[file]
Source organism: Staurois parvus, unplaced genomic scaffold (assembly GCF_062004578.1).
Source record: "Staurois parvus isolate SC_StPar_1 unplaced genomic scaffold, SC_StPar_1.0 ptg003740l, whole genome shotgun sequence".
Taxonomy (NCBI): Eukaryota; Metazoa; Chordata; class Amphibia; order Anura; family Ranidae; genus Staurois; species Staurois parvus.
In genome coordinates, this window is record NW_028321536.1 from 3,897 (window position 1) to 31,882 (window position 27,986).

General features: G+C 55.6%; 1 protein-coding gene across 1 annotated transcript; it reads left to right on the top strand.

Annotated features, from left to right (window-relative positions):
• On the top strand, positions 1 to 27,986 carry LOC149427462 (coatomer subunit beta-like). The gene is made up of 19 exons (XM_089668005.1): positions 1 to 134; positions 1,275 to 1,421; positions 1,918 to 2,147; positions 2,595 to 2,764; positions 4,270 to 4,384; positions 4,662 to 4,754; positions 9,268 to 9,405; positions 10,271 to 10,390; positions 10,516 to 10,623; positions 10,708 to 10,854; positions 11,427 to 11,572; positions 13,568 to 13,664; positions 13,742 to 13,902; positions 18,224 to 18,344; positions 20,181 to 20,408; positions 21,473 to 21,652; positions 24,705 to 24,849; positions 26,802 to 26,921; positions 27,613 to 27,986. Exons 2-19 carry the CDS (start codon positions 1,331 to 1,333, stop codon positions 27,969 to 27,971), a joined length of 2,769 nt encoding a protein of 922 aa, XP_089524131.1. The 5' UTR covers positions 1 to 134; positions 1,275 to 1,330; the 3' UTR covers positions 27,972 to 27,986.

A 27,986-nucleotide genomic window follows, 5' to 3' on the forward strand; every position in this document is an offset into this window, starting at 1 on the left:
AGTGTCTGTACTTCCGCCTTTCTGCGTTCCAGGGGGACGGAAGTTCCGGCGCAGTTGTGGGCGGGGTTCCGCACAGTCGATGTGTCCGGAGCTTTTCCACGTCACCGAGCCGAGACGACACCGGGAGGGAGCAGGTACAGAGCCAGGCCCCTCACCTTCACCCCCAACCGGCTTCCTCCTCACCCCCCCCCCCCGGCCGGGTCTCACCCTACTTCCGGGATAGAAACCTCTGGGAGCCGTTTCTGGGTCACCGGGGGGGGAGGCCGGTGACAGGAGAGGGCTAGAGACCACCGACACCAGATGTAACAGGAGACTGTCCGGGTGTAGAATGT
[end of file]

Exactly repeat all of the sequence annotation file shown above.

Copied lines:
Source organism: Staurois parvus, unplaced genomic scaffold (assembly GCF_062004578.1).
Source record: "Staurois parvus isolate SC_StPar_1 unplaced genomic scaffold, SC_StPar_1.0 ptg003740l, whole genome shotgun sequence".
Taxonomy (NCBI): Eukaryota; Metazoa; Chordata; class Amphibia; order Anura; family Ranidae; genus Staurois; species Staurois parvus.
In genome coordinates, this window is record NW_028321536.1 from 3,897 (window position 1) to 31,882 (window position 27,986).

General features: G+C 55.6%; 1 protein-coding gene across 1 annotated transcript; it reads left to right on the top strand.

Annotated features, from left to right (window-relative positions):
• On the top strand, positions 1 to 27,986 carry LOC149427462 (coatomer subunit beta-like). The gene is made up of 19 exons (XM_089668005.1): positions 1 to 134; positions 1,275 to 1,421; positions 1,918 to 2,147; positions 2,595 to 2,764; positions 4,270 to 4,384; positions 4,662 to 4,754; positions 9,268 to 9,405; positions 10,271 to 10,390; positions 10,516 to 10,623; positions 10,708 to 10,854; positions 11,427 to 11,572; positions 13,568 to 13,664; positions 13,742 to 13,902; positions 18,224 to 18,344; positions 20,181 to 20,408; positions 21,473 to 21,652; positions 24,705 to 24,849; positions 26,802 to 26,921; positions 27,613 to 27,986. Exons 2-19 carry the CDS (start codon positions 1,331 to 1,333, stop codon positions 27,969 to 27,971), a joined length of 2,769 nt encoding a protein of 922 aa, XP_089524131.1. The 5' UTR covers positions 1 to 134; positions 1,275 to 1,330; the 3' UTR covers positions 27,972 to 27,986.

A 27,986-nucleotide genomic window follows, 5' to 3' on the forward strand; every position in this document is an offset into this window, starting at 1 on the left:
AGTGTCTGTACTTCCGCCTTTCTGCGTTCCAGGGGGACGGAAGTTCCGGCGCAGTTGTGGGCGGGGTTCCGCACAGTCGATGTGTCCGGAGCTTTTCCACGTCACCGAGCCGAGACGACACCGGGAGGGAGCAGGTACAGAGCCAGGCCCCTCACCTTCACCCCCAACCGGCTTCCTCCTCACCCCCCCCCCCCGGCCGGGTCTCACCCTACTTCCGGGATAGAAACCTCTGGGAGCCGTTTCTGGGTCACCGGGGGGGGAGGCCGGTGACAGGAGAGGGCTAGAGACCACCGACACCAGATGTAACAGGAGACTGTCCGGGTGTAGAATGT